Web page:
Remember that time when a senior in our family said the phrase “Old is Gold” and we rolled our eyes?
Well, in some life situations, that cliché advice can benefit you. Certainly in a job search.
I’ll never forget how I got one of my job offers in Canada.
The recruiter called me up and the first thing she said was, “The only reason I’m calling you is because you’ve been really anxious to get this call. Because you actually posted your resumé to us.”
She then went on to say how this was an unconventional approach and advised me no to do it again.
I politely agreed.
But in my mind I was thinking “Had I not posted my resumé, we wouldn’t be having this conversation. So thanks for the tip, but I’ll continue doing what works for me!”
With technology taking over so many areas of our lives, we sometimes forget that if we ever take a more human approach to most things we do, that always has a deeper impact.
- A phone call over an email
- A hand written letter over a text message
- A hug over an emoji
The same is true for a job search. In the end, who the job is awarded to is a human decision based on which ever candidate has made the most impact on the hiring manager.
In other words, who the hiring manager knows, likes and trusts the most.
Add these human-based approaches in your job search.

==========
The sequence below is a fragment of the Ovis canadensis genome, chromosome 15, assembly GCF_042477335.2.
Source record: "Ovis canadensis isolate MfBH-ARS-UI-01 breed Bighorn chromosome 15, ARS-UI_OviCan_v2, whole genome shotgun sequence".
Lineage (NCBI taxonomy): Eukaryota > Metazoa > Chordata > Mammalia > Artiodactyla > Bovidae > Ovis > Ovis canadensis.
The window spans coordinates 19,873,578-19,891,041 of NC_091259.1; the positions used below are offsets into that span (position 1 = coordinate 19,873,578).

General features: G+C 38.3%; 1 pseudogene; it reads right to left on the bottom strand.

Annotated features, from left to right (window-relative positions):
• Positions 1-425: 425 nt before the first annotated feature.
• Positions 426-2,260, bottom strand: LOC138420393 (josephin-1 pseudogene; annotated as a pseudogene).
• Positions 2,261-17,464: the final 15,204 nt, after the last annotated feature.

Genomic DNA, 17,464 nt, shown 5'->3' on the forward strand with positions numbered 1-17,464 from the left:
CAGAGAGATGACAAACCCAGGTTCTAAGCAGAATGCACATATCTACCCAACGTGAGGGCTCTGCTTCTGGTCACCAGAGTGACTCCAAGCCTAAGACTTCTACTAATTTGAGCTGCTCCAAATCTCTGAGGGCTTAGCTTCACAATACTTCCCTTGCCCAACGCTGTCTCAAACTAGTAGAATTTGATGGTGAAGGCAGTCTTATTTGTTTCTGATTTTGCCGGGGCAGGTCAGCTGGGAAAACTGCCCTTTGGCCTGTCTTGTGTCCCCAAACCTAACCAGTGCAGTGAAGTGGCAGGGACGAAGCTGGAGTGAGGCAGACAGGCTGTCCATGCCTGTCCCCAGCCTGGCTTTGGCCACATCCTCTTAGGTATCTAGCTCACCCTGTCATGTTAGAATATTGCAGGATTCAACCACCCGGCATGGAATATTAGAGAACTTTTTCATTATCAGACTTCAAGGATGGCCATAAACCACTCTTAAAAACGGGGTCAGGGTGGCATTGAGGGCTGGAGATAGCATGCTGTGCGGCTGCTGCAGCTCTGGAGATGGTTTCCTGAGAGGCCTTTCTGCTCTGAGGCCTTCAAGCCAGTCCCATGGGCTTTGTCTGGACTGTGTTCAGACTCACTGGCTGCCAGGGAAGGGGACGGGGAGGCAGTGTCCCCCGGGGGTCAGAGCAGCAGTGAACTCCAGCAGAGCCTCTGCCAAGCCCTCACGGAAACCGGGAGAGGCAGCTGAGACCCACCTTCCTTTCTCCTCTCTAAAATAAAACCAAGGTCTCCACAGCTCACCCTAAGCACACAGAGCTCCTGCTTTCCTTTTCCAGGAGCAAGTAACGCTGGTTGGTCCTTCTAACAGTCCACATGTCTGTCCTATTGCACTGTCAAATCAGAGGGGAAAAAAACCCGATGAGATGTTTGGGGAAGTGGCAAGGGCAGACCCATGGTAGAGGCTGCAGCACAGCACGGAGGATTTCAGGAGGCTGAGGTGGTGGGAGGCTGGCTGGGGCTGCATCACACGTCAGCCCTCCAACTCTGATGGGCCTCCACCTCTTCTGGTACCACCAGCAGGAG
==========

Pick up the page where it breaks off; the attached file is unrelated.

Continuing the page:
You will find yourself on the shortlist, in the interview room and negotiating job offers a lot more than your competition who are still clinging to technology.
#1 Post your resumé and cover letter
Why rely on the ATS or a recruiter to get these important documents to the final decision maker of the job? Posting them via Canada Post is a surefire way to ensure the hiring manager is reading your resumé.
#2 Follow up your application with a phone call
When you get on the phone with the hiring manager, they can hear your voice, they can assess your communication skills and get an understanding of your personality better than any resumé ever could.
#3 Send a hand-written thank you note
Keep a pen and blank sheets of paper with you at the interview. When you’re done, write that thank you note and hand it to the receptionist. Who else is going to do that? No one! Just you. That’s why you will stand out.
#4 Have a conversation at the interview
Yes, you will be nervous. But try to build the confidence to have a conversation at the interview. Don’t just answer their questions and remain silent till the next one. Conversations build likability and memorability. Ask questions about the interviewer and their opinions of the role and company. Make it about them. After all, don’t we all love to talk about ourselves?
#5 Take notes
During the interview, it’s perfectly acceptable to take notes. Just don’t spend too much time looking down. Remember, eye-contact! Jot down a few words (not essays) to serve as reminders of questions to ask later. It gives the interviewer the perception that you are organized and are taking their words seriously.
In a job search, these gold-fashioned tips can open up precious opportunities for you.